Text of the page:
John Sanchez: Recorded Eyesight
Post #1402 • October 9, 2009, 7:22 AM • 150 Comments
How good is painting? Not individual painters, but the art of painting itself? Is it so good that we can take the techniques of figurative painting as it was practiced in the late 18th and early 19th Centuries and apply it successfully to our own circumstances? John Sanchez set out several years ago to answer this question, and his labors are culminating in a provable affirmative. Our circumstances, it needs to be said, do not permit a rehashing of artistic standards lifted wholesale from the year 1820. We're modern people with cameras and electric lights, and realist art that doesn't account for them, both as subjects and as influences on the history of image-making, doesn't fully pertain to us. Sanchez has identified a way of working at once painterly and photographic, employing the richness of glazed oils and the quirks of the camera. Lights blast into undifferentiated white masses, and shadows turn into black walls. Normally we would scold an artist for painting things in the way they turn out in a photo. But Sanchez has built a new sort of creature, combining the studied authority of photorealism and the drama of the Barbizon school. The paintings make one think alternately of Daubigny and Robert Bechtle.
Too, if painting is good, then the light that glints on the rain-washed asphalt of Biscayne Boulevard is as worthy of depiction as any light that fell on Inness's bucolic New Jersey. The thunderheads that menace Miami's landscape of overpasses and palms are not inferior to the ones that troubled the ships in Turner's seascapes. Not only is the red pickup truck lovely in the stadium lighting, but the artificial way that the camera records it in the surrounding darkness of the parking lot is beautiful as well. Indeed, these possibilities bear out. In Sanchez's work, sunshine of divine intensity obliterates the glass facade of a rest stop on the Florida Turnpike, as Americans, identifiable in their sneakered corpulence, pleasantly and heedlessly mill about in it. There is no irony here. The subject's banality and its beauty transform into a single phenomenon when seen in the right way.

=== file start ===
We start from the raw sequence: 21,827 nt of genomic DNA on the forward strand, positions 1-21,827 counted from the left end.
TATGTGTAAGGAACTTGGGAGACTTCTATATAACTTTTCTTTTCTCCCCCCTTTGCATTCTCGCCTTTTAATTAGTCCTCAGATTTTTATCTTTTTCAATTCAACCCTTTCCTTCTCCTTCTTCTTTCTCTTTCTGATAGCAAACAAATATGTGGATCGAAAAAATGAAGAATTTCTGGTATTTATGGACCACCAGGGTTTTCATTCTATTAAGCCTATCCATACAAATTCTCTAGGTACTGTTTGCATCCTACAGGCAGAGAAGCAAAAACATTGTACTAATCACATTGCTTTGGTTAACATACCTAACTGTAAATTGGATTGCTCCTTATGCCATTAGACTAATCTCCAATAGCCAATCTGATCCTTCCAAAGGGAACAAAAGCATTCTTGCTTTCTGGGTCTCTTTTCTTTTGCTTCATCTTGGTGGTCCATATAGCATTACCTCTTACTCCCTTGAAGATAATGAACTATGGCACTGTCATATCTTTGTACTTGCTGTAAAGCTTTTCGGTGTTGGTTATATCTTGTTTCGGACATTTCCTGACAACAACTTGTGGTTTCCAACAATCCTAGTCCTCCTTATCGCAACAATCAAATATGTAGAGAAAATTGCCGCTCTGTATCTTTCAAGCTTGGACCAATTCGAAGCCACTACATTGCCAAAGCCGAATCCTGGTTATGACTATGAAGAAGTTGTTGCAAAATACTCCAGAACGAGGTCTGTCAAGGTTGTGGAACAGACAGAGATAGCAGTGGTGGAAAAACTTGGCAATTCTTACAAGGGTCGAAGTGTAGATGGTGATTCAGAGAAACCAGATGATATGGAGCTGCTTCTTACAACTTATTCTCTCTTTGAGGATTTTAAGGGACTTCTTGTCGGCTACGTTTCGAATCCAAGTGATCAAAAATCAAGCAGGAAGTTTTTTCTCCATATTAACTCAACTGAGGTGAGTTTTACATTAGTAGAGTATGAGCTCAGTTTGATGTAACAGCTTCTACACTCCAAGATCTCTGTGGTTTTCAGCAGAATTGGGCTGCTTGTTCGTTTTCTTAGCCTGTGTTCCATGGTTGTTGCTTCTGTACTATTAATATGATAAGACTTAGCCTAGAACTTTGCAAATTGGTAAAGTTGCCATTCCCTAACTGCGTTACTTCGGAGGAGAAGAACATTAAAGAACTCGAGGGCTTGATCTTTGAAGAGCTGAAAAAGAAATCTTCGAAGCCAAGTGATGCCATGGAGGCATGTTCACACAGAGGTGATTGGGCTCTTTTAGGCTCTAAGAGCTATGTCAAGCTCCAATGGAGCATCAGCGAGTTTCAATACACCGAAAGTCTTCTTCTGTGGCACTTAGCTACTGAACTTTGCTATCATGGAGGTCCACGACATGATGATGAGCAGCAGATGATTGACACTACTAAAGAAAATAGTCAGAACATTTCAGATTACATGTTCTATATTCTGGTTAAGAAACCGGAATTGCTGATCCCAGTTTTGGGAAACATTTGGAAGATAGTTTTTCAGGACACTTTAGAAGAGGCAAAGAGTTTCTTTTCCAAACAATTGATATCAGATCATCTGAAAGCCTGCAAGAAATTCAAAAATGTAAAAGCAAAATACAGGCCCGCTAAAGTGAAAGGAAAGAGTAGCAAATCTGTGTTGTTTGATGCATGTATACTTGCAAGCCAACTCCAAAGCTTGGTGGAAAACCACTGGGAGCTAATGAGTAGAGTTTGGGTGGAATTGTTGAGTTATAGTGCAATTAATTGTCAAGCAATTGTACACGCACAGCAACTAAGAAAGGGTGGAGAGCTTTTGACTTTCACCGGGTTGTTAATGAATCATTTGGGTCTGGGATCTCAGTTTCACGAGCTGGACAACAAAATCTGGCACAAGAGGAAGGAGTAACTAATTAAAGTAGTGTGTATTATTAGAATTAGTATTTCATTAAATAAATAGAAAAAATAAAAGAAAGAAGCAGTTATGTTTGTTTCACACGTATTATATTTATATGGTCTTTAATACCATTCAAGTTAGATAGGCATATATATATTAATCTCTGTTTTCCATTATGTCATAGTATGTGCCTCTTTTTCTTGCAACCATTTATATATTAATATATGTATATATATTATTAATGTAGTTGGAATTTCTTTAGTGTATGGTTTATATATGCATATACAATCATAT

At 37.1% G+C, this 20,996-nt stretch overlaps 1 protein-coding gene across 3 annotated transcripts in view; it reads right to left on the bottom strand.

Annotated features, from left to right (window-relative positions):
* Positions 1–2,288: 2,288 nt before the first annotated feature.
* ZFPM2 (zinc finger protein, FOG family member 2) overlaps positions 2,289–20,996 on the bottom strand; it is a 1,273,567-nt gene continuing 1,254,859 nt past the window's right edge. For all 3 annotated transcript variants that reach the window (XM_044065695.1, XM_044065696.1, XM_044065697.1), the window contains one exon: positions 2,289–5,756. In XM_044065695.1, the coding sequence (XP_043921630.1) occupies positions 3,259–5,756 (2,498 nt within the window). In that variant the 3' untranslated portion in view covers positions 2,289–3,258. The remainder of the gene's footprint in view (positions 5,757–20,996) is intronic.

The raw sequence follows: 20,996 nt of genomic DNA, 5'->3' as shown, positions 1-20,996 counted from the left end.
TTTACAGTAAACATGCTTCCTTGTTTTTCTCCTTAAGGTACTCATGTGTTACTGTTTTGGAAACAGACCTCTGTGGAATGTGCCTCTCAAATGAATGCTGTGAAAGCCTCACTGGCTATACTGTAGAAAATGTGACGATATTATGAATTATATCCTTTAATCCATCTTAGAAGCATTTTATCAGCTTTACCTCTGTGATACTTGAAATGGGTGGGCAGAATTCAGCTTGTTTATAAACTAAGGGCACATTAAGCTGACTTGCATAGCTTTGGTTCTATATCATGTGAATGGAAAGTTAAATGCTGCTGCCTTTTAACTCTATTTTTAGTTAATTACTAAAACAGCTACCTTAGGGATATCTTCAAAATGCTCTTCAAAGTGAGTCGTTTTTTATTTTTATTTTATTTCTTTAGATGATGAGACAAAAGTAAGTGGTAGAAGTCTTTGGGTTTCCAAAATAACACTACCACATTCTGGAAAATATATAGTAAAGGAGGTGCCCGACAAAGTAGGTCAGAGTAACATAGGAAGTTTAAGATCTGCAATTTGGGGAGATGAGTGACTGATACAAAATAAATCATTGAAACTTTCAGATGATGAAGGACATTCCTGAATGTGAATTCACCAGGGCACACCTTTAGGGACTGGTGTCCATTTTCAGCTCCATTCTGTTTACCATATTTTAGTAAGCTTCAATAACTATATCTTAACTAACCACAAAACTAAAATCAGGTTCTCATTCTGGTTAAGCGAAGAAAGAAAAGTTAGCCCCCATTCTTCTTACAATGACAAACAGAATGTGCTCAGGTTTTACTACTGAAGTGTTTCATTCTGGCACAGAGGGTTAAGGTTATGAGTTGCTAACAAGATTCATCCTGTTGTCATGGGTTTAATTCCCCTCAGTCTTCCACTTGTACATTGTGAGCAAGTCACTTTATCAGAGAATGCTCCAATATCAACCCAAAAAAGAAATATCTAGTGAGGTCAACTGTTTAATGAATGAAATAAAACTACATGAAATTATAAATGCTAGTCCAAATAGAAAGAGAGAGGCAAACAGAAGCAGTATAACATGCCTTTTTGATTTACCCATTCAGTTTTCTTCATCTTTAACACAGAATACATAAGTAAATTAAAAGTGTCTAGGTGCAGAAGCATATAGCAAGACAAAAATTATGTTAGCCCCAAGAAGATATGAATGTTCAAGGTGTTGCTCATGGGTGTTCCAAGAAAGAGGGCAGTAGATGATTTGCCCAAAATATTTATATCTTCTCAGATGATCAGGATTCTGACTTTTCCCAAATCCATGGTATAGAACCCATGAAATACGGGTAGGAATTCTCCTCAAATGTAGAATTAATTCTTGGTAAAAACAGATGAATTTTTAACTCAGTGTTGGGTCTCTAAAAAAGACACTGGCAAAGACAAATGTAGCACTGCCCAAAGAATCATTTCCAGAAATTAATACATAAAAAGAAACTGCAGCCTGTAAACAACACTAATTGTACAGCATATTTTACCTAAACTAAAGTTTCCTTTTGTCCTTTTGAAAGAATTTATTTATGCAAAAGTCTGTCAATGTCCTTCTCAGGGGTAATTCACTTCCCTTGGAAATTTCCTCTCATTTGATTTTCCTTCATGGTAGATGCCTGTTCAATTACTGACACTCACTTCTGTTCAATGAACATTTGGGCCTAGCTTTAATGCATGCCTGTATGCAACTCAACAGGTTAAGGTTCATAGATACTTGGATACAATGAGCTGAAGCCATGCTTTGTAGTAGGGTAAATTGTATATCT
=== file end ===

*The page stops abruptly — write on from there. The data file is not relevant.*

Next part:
The great novelist Jean Giono once wrote, "The present disgusts me, even to describe." I thought of Giono when I saw these paintings, which I studied in the presence of the artist as he prepared to have them set into frames that harkened to a previous century. (It was a smart choice, echoing the artist's dual pursuit - perfect contemporaniety, and consummate execution as measured by the tradition of oil painting.) If only Giono had seen what Sanchez sees in the present. He might have appreciated what the painter has found: a persistent attractiveness that belongs equally to every time.
- Franklin Einspruch, Boston, 2009